something more than anger."
i We daie venture the
tion i that Conkling's r appeal to the
Legislature of -his own State will
have its effect at large, and will re -
uU-inc-hia-favcr-et hcoerrWe are 1
prepared to expect that b) his mas
cious, and probably is ; it may be an I
ex parte statement of the case, and
probably is, to some extent, and still r
there is enough of 'truth to bririgojit
two facts : first, that Conkling oppo
ses Robertson because he .led .the
recalcitrants . against . Grant ; and
second, that 'Garfield , is :, merely
rewarding . Robertson for t that
act. : The . way in which Conkling
presents his case is plausible and al
together impressive, and (shows that
he is cunning of fence. His confi
dent assertion that he has made no
recommendations, that he has made
no assaults upon the Presidentthat
he has not said those things attribu-
tw UJ .' 1 "rTir
he has not promoted the senatorial
dead-lock-these statements made so
?. - . i . .. I
. , ... . t. -.t.
boldly will have their weight, with
his party. ,
Then he attempts to throw the re
sponsibility and criminality of trying
a the Pre
sident, and argues strongly that the
President by withdrawing the New
York nominations sought to force
Senators to obey his
will or bear
Executive displeasure. Of. course the
President has his own version of the
matter; and in some way an attempt
will betnade probably to offset Conk-
ling's argument. But, thus far, we
think the New York Senator has
strengthened his case by showing up
the manoeuvring of the Presideut. V
Mr. Conkling's statement of the.
rights of a Senator is impressive and
in some respects just. He places the I
matter sironsiy. ; . lie aaya ; . I
"A Senator baa Ida own responsibility. I
of which he h a membe"1 " i.'b'odby
- 1 , li. La. a. . a 4
bis oath to 'advise and consent: 00 his I
conscience aim juukuiou ueiuio vruu, 1
whatever or whoever else may constrain
him. He U to be exempt from executive I
executive favor on the other. The idea I
that a Senator is simply to find out what ia
wanted and then do it, we cannot believe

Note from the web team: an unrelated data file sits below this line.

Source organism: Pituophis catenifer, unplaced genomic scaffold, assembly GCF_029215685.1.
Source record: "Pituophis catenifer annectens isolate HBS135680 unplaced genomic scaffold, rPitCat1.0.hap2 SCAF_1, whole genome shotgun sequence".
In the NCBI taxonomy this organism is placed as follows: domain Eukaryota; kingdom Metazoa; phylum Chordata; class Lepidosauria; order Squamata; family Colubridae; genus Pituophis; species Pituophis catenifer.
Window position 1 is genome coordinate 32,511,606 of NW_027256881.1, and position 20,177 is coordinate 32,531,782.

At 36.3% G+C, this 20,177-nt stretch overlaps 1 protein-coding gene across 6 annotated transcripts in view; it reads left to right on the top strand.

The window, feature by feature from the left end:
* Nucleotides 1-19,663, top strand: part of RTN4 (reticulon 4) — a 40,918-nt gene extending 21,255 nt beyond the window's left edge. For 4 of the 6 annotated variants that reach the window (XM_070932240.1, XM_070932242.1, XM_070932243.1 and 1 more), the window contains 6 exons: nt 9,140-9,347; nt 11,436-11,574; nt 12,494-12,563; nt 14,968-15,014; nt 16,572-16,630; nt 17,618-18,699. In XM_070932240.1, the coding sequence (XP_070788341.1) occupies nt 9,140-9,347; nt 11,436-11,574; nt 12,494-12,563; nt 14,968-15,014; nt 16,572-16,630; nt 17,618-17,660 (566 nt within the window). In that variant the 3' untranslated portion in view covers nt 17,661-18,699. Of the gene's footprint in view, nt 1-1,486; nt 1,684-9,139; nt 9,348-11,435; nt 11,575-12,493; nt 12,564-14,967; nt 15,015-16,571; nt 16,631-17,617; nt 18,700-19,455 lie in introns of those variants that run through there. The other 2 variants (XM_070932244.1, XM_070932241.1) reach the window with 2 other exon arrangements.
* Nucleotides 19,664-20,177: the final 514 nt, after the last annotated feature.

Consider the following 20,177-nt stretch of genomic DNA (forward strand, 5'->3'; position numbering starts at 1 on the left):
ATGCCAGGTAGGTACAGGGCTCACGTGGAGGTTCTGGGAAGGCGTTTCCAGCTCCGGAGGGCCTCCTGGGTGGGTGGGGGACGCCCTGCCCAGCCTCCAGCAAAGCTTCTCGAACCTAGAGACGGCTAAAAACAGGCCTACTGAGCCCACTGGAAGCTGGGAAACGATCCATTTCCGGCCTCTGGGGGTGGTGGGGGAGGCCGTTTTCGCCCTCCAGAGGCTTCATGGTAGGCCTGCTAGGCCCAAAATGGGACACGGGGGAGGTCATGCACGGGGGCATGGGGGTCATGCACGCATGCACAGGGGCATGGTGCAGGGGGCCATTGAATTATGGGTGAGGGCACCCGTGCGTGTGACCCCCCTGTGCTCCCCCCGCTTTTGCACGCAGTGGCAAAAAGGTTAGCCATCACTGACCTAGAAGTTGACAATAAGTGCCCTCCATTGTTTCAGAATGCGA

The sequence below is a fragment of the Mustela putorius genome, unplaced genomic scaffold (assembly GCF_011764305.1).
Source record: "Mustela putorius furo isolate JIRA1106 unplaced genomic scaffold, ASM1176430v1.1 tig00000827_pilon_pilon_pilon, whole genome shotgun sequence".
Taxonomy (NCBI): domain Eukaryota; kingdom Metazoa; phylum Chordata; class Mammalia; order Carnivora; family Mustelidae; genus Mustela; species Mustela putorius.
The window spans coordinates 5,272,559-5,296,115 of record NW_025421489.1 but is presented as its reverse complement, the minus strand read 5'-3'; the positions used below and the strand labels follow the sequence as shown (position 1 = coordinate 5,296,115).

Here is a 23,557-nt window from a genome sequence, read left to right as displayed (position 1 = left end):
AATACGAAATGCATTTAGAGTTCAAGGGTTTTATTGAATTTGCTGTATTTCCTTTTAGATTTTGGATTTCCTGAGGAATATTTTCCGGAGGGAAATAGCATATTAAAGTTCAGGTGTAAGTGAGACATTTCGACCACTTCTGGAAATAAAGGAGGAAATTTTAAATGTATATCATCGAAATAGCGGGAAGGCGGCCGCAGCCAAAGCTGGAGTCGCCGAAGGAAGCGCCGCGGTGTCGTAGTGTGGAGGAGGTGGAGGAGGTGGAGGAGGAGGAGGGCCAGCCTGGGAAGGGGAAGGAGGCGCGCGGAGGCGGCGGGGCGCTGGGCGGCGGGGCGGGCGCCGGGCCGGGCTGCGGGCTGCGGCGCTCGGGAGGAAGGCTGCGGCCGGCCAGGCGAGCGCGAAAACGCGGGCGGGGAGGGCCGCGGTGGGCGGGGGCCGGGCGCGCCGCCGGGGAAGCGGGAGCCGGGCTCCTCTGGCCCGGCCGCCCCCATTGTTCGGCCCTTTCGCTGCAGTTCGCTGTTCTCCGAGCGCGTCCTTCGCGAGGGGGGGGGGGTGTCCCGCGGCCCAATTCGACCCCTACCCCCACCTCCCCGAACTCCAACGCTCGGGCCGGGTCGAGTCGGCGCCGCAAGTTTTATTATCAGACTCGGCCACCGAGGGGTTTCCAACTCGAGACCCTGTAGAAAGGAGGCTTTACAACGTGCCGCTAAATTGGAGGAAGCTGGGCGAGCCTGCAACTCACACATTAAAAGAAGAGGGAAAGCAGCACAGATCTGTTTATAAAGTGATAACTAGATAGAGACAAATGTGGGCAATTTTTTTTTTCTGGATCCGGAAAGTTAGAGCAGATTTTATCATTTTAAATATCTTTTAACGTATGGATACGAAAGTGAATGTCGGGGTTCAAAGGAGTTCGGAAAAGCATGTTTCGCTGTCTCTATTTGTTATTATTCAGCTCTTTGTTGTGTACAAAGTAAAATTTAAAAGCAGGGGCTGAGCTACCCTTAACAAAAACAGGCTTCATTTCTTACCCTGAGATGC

oc admissible, and thus far no party
has dared or descended to set up such a
ot Py fidelity or allegiance."
: Whilat a Senator is lobe free from
Executive domination, yet the posi-
tion taken by Senators Bayard and
Voorhees strikes ns aa the right
one that. Senators, in considering
the recommendation of, persons to
office by the President, are to be
governed by the trne Jeffersonian
test is he capable, is he honest?
and when the answer is favorable that
then they ought to confirm the ap
pointments. As benator Voorhees
says, this was the old time test, and
it is the true one. But Democratic
Senators ought not to have anything
to do with the personal and political
antagonisms of the President and
Mr. Conkling. Gen. Alerritt may be
an excellent officer, but aa the Presi
dent has chosen to recommend Judge
Robertson for the place held by him,
and if Judge R. is able to meet the
requirements of capability and hon-
esty, then Democrats have nothing
else to do than confirm him, however
much it may displease Lord Roscoe.
: "P." STANDS FOB PATK1CK.
We are in receipt of a disjointed,
rambling and incoherent letter from
Mr. John T. Patrick, of Wadesboro
which he requests us to publish.' Out
of compassion to the author, and our
readers as well, we must decline to
print MrJ Patrick's manifesto. - there
is one point, however,- to which' we
must call attention.4" Mr. P. acknow-
ledges the authorship of the "Per P."
letter published in the &tae ot the
I5tb, and ' substantially" admits that
ho used the name of the Prohibition
Executive Committee of Anson coun
ty without any authority whatever.
To show this, we ' quote as follows:
"Suppose I admit that ' the thrust ' I
gave was1 as the assassin's and con-
trary to the wishes bf the other mem-
bers of the committee ?w J 4 : :
tin 'another 'J-T placed" Mr.'; Patrick
speaks of his first ' letter as having
been written by himself ffas ct jnember
of the. Prohibition , Executive n Com
mittee of Anson county." He did no
8aoh thing. He edlhe , f ull title
of the committee and added ."Per P.,'
which simply . meant- that the letter
was written bv authority and at the
suggestion of . the committee i and was
fligned 'PeVp.'f Itohowrwhat par-
signed . Per IV' to show, what par
ticular member pf the committee gave
expression to its views, Now Mr.
Patrick ad mits, j what .we suspected
from the first, -that he was not au
thorised to write the letter "Per P.V
i.We are sorry-Mr. Patrick -has
placed himself lino this unfortunate
position. It will detract! greatly
from his power as a prohibition; ad
vocate, albeit he tells ub he. will give
his ."life to the - catise'if "fiecessary.
We suspect Tiowever this is one .of
those brilliant metaphorical outbursts
1 which have given him theVitle of the